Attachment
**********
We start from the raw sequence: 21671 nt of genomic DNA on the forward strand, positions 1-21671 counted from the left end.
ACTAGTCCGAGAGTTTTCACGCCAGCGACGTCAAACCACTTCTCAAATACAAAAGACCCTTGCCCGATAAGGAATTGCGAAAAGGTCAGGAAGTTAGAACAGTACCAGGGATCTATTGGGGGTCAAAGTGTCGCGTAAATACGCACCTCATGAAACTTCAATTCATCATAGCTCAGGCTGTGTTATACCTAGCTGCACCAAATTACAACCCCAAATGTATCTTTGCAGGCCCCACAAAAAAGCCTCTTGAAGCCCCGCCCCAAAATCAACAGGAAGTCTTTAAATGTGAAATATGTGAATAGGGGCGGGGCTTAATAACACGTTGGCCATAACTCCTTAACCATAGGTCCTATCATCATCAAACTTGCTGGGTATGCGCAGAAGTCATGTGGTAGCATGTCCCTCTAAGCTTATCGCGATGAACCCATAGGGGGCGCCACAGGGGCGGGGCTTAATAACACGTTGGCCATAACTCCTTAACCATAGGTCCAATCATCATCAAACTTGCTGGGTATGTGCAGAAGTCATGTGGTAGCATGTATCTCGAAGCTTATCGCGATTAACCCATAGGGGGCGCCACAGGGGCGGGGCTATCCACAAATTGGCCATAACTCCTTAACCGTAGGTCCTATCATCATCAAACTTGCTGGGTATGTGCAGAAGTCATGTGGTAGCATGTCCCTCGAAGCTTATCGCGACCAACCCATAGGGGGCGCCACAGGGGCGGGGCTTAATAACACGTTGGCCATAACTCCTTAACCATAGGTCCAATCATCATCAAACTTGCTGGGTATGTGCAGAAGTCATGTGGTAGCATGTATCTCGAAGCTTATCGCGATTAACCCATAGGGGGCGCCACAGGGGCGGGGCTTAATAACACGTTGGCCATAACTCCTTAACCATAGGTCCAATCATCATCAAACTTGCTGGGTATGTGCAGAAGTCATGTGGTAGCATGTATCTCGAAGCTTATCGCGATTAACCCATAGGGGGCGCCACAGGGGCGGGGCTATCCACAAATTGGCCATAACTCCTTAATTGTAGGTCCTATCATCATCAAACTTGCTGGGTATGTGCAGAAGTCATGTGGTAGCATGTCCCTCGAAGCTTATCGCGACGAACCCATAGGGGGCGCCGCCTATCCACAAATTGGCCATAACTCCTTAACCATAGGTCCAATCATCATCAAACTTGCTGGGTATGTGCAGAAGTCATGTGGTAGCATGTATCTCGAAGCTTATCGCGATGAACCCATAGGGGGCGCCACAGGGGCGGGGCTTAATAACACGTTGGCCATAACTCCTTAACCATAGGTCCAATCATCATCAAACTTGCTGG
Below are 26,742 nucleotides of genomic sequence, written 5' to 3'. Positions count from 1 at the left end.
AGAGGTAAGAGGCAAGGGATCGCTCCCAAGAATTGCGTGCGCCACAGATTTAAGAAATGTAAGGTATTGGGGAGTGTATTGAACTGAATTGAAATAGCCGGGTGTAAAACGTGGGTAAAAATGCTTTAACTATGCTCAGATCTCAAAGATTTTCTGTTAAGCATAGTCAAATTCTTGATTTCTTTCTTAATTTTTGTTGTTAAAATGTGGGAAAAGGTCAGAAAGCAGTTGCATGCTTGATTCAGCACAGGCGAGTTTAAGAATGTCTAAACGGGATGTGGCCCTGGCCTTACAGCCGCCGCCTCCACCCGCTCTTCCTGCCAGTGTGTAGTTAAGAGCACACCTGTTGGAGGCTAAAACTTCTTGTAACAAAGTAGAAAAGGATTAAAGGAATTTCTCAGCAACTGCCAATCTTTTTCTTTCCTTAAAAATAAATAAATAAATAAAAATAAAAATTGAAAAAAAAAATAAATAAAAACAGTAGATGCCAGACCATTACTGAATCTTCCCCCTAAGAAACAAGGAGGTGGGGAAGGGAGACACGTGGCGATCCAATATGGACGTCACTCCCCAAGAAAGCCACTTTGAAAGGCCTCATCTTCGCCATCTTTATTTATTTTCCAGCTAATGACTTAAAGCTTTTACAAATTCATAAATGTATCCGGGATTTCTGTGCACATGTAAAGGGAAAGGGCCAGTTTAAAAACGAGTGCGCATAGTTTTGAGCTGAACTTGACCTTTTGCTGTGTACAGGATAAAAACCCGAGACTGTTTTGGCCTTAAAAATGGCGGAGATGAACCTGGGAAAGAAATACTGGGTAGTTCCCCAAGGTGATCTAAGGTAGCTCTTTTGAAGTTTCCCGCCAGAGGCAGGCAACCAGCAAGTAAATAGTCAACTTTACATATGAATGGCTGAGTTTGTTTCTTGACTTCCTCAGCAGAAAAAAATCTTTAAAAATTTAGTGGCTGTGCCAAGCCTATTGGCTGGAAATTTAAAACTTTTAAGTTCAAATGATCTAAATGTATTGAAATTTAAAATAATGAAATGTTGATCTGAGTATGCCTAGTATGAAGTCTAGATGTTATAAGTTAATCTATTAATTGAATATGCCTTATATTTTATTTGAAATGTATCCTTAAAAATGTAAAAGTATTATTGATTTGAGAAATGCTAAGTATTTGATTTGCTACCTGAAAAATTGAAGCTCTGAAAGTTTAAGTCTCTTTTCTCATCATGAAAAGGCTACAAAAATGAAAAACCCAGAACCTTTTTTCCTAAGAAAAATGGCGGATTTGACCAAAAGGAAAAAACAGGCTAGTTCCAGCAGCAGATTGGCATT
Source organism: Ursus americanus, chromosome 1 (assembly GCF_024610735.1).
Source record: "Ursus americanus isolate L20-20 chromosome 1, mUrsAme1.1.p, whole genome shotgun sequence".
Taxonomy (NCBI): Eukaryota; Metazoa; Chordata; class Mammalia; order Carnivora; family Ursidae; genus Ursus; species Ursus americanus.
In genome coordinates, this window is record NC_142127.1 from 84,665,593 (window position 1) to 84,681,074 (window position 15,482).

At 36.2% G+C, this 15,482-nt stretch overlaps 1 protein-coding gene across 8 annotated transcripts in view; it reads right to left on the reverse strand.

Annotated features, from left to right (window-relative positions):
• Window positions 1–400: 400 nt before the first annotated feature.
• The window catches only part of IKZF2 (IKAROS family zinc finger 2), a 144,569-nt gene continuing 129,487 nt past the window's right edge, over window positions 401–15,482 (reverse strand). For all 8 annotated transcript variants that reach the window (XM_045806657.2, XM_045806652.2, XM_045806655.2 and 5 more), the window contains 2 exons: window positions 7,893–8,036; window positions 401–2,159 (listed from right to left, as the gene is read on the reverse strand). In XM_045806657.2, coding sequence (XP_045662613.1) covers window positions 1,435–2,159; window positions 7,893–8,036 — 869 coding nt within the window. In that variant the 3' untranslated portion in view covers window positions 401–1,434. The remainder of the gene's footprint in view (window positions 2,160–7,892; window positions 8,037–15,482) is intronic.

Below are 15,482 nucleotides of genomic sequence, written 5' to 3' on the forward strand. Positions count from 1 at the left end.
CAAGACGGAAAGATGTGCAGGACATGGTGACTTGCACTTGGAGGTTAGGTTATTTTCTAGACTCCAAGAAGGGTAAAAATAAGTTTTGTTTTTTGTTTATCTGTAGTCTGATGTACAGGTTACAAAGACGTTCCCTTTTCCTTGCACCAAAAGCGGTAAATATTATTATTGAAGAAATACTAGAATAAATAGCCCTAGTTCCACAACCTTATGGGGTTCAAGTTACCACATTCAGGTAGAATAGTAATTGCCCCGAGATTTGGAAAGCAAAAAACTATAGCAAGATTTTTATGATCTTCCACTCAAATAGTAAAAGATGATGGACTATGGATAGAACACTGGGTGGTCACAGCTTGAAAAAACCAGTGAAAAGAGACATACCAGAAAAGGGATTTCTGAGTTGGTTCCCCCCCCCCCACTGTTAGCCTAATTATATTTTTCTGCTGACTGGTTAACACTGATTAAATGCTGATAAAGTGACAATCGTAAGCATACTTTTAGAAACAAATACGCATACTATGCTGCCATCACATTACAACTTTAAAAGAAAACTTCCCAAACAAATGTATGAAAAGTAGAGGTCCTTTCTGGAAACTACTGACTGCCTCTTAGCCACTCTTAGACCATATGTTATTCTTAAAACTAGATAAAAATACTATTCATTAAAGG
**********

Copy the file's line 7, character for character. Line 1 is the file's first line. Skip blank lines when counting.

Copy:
Taxonomy (NCBI): Eukaryota; Metazoa; Chordata; class Mammalia; order Carnivora; family Ursidae; genus Ursus; species Ursus americanus.